Interesting link from InfoWorld, worth at least a brief read.
Java increasingly threatened by new app dev frameworks
I can't really disagree with his supposition and he pulls a lot of numbers to support his case. But from a high-level view, what the heck is happening?
I remember 1998, when Java was still a fledgling "web" language. I was around in 2000 when I became the last class at my University to use C++ for first year courses. And here we are in 2008 talking about the "death of Java" and comparing it COBOL. The article explains that Java is effectively being supplanted by .NET, Ruby on Rails and PHP, but I don't think that it's capturing why?
Here's my theory: languages are alive but Java hasn't really fought to survive. Microsoft's .Net is a comparable technology, but the last few years have seen several innovations from MS: WCF, WPF, LINQ (and and everything underneath it), MVC (i.e.: struts) and all kinds of other things that seem to be just around the corner. Even VS 2008 doesn't feel done. Most people are barely rolling out .Net 3.0 and MS is already pushing around 3.5 and elements of future versions.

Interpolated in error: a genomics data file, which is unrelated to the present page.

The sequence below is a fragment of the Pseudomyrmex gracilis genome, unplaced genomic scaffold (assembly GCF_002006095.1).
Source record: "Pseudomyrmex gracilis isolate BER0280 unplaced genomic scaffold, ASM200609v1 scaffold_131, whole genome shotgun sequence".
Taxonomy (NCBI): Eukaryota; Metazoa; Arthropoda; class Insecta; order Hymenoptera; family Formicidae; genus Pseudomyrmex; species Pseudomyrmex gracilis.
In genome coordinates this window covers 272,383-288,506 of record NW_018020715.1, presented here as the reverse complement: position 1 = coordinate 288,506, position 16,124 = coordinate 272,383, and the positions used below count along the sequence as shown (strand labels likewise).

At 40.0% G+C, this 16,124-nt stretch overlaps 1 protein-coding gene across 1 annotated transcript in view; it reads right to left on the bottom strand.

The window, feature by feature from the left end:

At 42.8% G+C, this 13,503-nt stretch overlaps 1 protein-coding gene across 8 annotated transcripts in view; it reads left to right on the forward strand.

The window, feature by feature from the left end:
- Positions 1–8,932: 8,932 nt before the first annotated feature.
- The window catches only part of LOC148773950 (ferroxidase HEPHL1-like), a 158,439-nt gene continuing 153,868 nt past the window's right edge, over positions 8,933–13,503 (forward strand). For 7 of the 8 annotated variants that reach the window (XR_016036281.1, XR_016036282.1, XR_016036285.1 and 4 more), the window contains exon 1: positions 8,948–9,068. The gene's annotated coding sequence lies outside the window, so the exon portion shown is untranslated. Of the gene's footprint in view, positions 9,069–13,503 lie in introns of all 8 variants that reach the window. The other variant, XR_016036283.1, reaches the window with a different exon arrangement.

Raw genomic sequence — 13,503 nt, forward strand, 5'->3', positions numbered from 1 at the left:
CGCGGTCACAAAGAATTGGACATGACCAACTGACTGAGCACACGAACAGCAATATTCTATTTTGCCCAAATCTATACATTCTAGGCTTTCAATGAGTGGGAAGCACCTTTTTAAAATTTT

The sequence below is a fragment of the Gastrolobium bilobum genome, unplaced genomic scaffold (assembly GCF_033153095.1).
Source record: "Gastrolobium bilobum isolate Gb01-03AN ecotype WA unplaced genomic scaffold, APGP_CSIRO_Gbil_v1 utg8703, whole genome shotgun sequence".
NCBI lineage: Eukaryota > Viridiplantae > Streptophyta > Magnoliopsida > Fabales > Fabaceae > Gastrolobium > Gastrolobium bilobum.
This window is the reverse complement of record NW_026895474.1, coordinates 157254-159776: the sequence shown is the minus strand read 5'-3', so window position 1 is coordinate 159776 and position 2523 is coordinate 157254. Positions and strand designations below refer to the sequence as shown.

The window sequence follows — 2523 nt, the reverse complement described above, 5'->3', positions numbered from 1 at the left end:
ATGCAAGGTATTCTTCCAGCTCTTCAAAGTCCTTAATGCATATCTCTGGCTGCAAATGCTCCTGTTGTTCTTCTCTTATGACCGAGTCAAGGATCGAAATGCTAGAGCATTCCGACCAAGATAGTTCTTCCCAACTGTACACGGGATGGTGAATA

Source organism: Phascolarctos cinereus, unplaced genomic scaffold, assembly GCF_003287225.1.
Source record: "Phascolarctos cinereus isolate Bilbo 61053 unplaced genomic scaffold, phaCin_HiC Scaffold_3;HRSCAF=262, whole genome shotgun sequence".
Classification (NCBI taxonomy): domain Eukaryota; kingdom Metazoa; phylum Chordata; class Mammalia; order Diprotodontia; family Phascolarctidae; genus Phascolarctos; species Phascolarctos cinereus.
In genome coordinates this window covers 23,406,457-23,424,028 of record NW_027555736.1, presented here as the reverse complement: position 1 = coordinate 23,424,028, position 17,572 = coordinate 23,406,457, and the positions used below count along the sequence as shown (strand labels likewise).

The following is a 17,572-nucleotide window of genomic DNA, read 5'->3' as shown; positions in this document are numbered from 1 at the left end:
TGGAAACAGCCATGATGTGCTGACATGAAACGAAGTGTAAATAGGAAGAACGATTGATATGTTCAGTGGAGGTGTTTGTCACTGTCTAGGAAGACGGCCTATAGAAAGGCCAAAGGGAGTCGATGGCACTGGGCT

But Java just doesn't have that developer backing. Sure IBM evangelizes the stuff and educational institutions like to use anything they can find for free, but it's still "behind the curve". Eclipse is definitely becoming competitive, but I just don't see the whole framework of tools/language/support being pushed as hard or as fast by IBM/Sun as MS is doing with their tools.
Of course, we'll see how PHP and Ruby (the apparent heirs) actually perform over the coming years. All of the arguments I've heard for/against the technologies seem mostly ideological. People don't like tools that make them uncomfortable.
But at some point the language becomes just as relevant as the tools around that language. And I'm not convinced that Java is really dead, so much as Java needs a better toolset.
Of course, YMMV